– Old and New Edinburgh, pp.334-340.

Mr. Williamson, king’s messenger for Scotland, traced the Deacon [Brodie] from point to point till he reached Dover, where after an eighteen days’ pursuit he disappeared; but by a sort of fatuity, often evinced by persons similarly situated, he gave clues to his own discovery… Mr. Williamson was once more on his track, and discovered him in Amsterdam, through the treachery of an Irishman named Daly, when he was on the eve of his departure for America;.. he was arraigned with Smith in the High Court of Justiciary, when he had as counsel the Hon. Henry Erskine, known then as “Plead for all, or the poor man’s lawyer,” and two other advocates of eminence, who made an attempt to prove an alibi on the part of Brodie, by means of Jean Watt and her servant, but the jury, with one voice, found both guilty, and they were sentenced to be hanged at the west end of the Luckenbooths on the 1st October, 1788. Smith was deeply affected; Brodie cool, determined, and indifferent. His self-possession never forsook him, and he spoke of his approaching end with levity, as “a leap in the dark,” and he only betrayed emotion when he was visited, for the last time, by his daughter Cecil, a pretty child of ten years of age. He came on the scaffold in a full suit of black, with his hair dressed and powdered. Smith was attired in white linen, trimmed with black. “Having put on white night-caps,” says a print of the time, “Brodie pointed to Smith to ascend the steps that led to the drop, and in an easy manner, clapping him on the shoulder, said, ‘George Smith, you are first in hand.’ Upon this Smith, whose behaviour was highly penitent and resigned, slowly ascended the steps, followed by Brodie, who mounted with briskness and agility, and examined the dreadful apparatus with attention, particularly the halter destined for himself;” and well might he do so with terrible interest, as he was to be the first to know the excellence of an improvement he had formerly made on that identical gibbet – the substitution of what is called the drop, for the ancient practice of the double ladder. The ropes proving too short, Brodie stepped down to the platform and entered into easy conversation with his friends.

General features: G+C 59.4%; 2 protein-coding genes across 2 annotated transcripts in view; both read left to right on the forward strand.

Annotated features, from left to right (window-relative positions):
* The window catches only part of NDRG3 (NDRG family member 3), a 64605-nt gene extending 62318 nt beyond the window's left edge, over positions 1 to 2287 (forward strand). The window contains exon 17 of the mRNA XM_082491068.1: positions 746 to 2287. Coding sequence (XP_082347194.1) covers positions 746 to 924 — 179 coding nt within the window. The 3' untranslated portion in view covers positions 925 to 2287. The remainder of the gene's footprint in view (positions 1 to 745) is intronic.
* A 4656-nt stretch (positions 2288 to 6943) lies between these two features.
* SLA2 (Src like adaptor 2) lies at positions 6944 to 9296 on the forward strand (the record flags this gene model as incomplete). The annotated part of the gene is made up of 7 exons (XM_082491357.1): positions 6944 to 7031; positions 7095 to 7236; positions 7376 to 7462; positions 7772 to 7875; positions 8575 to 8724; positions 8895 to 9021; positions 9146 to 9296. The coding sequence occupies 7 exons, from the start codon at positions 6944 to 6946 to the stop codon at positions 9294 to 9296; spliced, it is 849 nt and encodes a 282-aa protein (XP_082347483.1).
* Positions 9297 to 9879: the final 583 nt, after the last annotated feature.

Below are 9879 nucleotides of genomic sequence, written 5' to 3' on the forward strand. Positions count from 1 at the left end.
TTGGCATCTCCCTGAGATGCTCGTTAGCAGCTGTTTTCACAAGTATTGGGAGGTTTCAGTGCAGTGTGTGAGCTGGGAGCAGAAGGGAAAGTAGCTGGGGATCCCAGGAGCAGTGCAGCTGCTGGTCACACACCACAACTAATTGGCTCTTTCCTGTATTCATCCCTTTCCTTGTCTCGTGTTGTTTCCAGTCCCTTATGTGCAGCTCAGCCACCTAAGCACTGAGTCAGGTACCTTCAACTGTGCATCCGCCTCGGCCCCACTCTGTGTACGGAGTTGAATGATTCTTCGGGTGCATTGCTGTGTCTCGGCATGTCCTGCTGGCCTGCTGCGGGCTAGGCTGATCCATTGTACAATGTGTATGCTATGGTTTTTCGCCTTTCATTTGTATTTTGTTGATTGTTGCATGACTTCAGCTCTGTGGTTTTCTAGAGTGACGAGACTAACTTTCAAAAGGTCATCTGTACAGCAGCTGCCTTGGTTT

– Old and New Edinburgh, pp.112-118.


   I. Assimilation of the Jurisprudence of Great Britain and Ireland.

   “It was from the rising of popular feeling in Scotland that religious freedom and – by consequence we may truly say – civil liberty extended itself into the southern parts of the Island. It is, therefore, not impossible that the English people may, ere long, come to regret their indifference about their Scottish neighbours, or even have to thank them for some new improvements on their own institutions, still capable, as we, here, think of being in many respects bettered.” – Letter to Mr Peel on Scots Law Courts.